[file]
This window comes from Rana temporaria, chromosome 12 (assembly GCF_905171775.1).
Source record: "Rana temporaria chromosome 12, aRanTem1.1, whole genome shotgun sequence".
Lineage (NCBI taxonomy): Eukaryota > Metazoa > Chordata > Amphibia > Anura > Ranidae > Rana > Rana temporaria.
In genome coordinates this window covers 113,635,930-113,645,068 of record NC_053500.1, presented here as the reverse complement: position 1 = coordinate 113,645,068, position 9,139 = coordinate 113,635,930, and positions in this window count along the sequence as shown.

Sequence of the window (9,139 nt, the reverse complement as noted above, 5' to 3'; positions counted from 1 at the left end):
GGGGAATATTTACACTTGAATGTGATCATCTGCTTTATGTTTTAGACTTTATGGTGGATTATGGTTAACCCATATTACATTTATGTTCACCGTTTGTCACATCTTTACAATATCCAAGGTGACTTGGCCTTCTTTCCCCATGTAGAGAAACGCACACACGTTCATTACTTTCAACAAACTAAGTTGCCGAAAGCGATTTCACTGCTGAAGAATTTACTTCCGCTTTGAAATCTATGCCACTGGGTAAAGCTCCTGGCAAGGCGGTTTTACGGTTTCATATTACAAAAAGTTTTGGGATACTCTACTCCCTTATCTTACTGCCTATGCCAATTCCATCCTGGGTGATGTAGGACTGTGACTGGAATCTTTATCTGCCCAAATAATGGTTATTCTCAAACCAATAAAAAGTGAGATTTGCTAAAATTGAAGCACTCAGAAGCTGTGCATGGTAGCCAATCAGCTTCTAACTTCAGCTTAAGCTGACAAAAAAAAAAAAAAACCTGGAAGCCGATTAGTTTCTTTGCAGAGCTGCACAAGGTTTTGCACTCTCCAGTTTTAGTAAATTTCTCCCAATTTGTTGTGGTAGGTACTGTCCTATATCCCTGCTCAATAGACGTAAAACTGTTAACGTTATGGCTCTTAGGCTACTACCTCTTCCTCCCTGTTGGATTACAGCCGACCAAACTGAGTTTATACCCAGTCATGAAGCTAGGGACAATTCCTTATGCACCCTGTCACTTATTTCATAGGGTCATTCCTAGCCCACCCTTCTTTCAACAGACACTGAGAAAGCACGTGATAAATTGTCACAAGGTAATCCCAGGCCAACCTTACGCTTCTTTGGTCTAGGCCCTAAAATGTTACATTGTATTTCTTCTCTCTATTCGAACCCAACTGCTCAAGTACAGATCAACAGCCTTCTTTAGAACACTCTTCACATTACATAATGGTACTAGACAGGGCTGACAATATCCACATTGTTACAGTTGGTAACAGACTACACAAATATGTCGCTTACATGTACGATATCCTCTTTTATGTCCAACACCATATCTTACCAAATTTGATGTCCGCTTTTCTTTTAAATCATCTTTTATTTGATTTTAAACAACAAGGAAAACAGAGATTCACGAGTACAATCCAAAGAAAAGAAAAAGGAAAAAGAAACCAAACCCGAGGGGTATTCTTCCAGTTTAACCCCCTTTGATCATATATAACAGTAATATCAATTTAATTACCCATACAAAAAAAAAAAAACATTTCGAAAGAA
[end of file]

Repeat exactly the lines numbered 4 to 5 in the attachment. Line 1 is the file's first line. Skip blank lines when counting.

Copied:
In genome coordinates this window covers 113,635,930-113,645,068 of record NC_053500.1, presented here as the reverse complement: position 1 = coordinate 113,645,068, position 9,139 = coordinate 113,635,930, and positions in this window count along the sequence as shown.

Sequence of the window (9,139 nt, the reverse complement as noted above, 5' to 3'; positions counted from 1 at the left end):